There are three things you can say about a soda tax for Texas:
1. It would raise some revenue.
2. It would make people drink less soda, which would likely have some modest health benefit.
3. It ain’t gonna happen.
Republican lawmakers have vowed to close the budget hole without a new tax. But that hasn’t stopped Sen. Eddie Lucio Jr., D-Brownsville, from proposing a penny per ounce tax on soft drinks.
At a Senate Finance hearing [Monday] morning, he suggested his measure could bring in billions of dollars to the state, while curbing consumption of sugary drinks linked to childhood obesity and diabetes.
“I have become convinced we cannot cut our way out of the financial hole we find ourselves in without devastating the services millions of Texans rely upon,” he said.
But while public health experts testified that the measure would dramatically curb the purchase of soft drinks, and limit the calories and caffeine young people consume, representatives from the beverage industry questioned the data, and said there’s no simple solution to the obesity epidemic.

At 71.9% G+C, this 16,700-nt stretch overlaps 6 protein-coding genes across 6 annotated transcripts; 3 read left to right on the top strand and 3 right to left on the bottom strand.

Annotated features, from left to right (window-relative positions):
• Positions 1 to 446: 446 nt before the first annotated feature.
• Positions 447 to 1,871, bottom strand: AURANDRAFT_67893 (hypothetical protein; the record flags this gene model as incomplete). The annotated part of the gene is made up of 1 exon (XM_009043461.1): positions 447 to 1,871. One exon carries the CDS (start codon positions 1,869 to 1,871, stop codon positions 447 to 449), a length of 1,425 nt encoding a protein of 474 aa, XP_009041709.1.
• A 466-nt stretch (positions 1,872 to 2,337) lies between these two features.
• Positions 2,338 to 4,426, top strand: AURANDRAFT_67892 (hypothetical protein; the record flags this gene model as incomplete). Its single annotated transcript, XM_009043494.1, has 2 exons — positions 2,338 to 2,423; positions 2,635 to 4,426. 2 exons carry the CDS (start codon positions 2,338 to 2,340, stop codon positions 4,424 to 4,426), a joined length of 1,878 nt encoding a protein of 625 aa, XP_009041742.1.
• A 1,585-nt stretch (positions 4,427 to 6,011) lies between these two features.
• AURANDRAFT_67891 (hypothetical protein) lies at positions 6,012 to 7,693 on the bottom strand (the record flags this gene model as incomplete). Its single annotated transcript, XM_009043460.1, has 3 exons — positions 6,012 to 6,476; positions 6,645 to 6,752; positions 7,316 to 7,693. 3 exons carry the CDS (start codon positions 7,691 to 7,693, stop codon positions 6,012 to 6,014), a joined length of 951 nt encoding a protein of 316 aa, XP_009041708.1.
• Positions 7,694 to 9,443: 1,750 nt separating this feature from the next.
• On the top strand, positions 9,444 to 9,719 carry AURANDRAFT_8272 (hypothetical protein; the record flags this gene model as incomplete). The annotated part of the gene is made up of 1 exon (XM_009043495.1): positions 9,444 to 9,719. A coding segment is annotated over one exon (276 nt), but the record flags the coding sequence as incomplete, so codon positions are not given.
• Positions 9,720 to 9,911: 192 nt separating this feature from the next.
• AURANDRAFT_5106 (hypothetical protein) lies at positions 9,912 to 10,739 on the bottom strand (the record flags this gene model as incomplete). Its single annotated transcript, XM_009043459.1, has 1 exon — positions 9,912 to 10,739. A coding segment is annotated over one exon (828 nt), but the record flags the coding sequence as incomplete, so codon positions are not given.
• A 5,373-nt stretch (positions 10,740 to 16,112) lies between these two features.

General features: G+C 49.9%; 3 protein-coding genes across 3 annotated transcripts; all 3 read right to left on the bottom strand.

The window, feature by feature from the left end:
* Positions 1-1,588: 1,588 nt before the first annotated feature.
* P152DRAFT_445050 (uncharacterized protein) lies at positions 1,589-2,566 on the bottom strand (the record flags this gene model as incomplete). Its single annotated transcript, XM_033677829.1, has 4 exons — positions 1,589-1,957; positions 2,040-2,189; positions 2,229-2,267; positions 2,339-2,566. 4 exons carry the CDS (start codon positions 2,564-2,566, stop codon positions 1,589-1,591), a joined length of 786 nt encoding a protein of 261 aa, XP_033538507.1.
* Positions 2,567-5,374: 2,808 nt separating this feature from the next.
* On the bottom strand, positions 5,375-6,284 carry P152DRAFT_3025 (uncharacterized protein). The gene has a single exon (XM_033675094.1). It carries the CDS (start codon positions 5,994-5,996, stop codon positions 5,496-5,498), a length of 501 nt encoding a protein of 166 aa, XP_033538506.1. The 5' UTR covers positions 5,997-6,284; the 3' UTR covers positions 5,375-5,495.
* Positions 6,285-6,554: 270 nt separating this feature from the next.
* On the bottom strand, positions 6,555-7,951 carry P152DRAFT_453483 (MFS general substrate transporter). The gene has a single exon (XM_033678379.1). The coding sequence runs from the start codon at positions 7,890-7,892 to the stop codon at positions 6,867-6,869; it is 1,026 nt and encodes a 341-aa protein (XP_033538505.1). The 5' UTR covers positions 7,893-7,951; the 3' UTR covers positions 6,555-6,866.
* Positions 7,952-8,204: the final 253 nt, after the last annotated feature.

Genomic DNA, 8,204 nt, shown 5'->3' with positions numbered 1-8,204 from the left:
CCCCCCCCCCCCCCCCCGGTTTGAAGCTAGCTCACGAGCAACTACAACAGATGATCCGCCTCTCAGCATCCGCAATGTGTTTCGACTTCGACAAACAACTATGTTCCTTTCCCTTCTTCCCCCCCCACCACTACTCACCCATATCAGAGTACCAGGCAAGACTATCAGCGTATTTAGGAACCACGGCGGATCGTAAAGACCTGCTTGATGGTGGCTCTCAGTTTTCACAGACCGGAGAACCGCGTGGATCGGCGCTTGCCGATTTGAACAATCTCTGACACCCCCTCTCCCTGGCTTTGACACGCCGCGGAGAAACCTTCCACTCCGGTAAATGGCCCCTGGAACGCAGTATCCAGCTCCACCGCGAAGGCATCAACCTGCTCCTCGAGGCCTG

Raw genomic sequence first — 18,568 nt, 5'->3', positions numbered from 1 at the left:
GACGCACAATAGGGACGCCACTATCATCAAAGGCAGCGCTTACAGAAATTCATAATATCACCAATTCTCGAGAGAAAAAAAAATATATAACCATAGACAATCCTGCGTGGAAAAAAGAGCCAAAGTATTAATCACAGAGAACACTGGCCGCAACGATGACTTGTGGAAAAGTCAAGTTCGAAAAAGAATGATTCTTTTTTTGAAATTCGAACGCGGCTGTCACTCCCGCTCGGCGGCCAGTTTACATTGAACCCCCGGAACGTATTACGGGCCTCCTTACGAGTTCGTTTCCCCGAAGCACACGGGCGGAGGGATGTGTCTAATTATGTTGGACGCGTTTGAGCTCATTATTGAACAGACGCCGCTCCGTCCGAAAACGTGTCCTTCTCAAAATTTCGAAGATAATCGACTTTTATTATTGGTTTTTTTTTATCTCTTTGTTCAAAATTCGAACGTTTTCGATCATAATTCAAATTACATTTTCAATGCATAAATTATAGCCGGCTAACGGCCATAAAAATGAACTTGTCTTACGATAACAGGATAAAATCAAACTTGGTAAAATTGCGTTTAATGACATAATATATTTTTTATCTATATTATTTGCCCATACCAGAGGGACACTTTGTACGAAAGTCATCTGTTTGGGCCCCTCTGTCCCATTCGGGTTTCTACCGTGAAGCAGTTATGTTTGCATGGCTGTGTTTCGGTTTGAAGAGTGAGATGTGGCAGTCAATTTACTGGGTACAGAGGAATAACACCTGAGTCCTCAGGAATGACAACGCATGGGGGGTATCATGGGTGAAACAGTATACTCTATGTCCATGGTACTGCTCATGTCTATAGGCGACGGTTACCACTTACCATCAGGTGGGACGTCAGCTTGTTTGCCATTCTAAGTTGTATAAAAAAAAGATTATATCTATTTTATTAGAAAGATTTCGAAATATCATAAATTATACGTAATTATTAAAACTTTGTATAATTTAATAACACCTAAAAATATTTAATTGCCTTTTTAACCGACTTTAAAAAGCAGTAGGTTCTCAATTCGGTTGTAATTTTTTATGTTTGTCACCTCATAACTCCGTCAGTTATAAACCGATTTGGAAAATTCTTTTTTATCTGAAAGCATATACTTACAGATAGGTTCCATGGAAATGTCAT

“Common sense tells us, and science proves, that taxes don’t necessarily make people healthier,” said Bill McManus, director of government affairs for the American Beverage Association. “Making smart, educated decisions about diet and exercise do that.”
Lucio’s bill is SB1004. Among other things, legislation that raise revenues must originate in the House, so that should tell you what its odds are. But let’s be clear about a few things. This would raise revenue, which the state desperately needs. It would also reduce the consumption of soda, as any price increase would, and in doing so would reduce the amount of sugar and high fructose corn syrup that people consume. Given the evidence that the consumption of these items is bad for you, reducing their consumption would be a boon for better health. It’s by no means a cure-all – only beverage industry lobbyists say that it claims to be – but it would help a little, and the only way we’re going to see a marked improvement in Americans’ health is by doing a lot of things that each help a little. In other words, it’s much like tobacco taxes. That’s how I see it, anyway. Not that it really matters since it ain’t gonna happen, but there you have it.